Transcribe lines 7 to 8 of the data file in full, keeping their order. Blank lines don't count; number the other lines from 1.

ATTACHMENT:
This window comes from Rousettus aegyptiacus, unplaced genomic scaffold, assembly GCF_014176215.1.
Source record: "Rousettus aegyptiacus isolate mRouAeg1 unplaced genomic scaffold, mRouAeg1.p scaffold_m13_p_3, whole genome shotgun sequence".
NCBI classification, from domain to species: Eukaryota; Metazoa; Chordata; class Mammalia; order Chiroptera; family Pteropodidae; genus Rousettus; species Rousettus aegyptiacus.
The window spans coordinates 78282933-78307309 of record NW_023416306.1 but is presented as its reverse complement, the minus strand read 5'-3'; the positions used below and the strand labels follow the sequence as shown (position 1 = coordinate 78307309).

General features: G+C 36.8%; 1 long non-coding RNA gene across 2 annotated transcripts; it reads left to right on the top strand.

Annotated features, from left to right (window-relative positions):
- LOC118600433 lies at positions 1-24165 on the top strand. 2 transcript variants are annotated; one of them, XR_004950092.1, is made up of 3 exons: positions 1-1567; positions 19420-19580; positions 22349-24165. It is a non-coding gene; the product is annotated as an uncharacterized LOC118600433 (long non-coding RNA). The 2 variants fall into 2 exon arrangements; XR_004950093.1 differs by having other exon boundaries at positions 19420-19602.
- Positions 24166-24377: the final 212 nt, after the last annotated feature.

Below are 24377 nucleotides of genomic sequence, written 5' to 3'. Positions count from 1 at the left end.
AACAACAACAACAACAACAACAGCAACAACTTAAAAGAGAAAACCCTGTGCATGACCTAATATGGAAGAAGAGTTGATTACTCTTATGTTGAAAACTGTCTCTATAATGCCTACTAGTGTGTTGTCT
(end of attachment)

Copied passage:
- LOC118600433 lies at positions 1-24165 on the top strand. 2 transcript variants are annotated; one of them, XR_004950092.1, is made up of 3 exons: positions 1-1567; positions 19420-19580; positions 22349-24165. It is a non-coding gene; the product is annotated as an uncharacterized LOC118600433 (long non-coding RNA). The 2 variants fall into 2 exon arrangements; XR_004950093.1 differs by having other exon boundaries at positions 19420-19602.
- Positions 24166-24377: the final 212 nt, after the last annotated feature.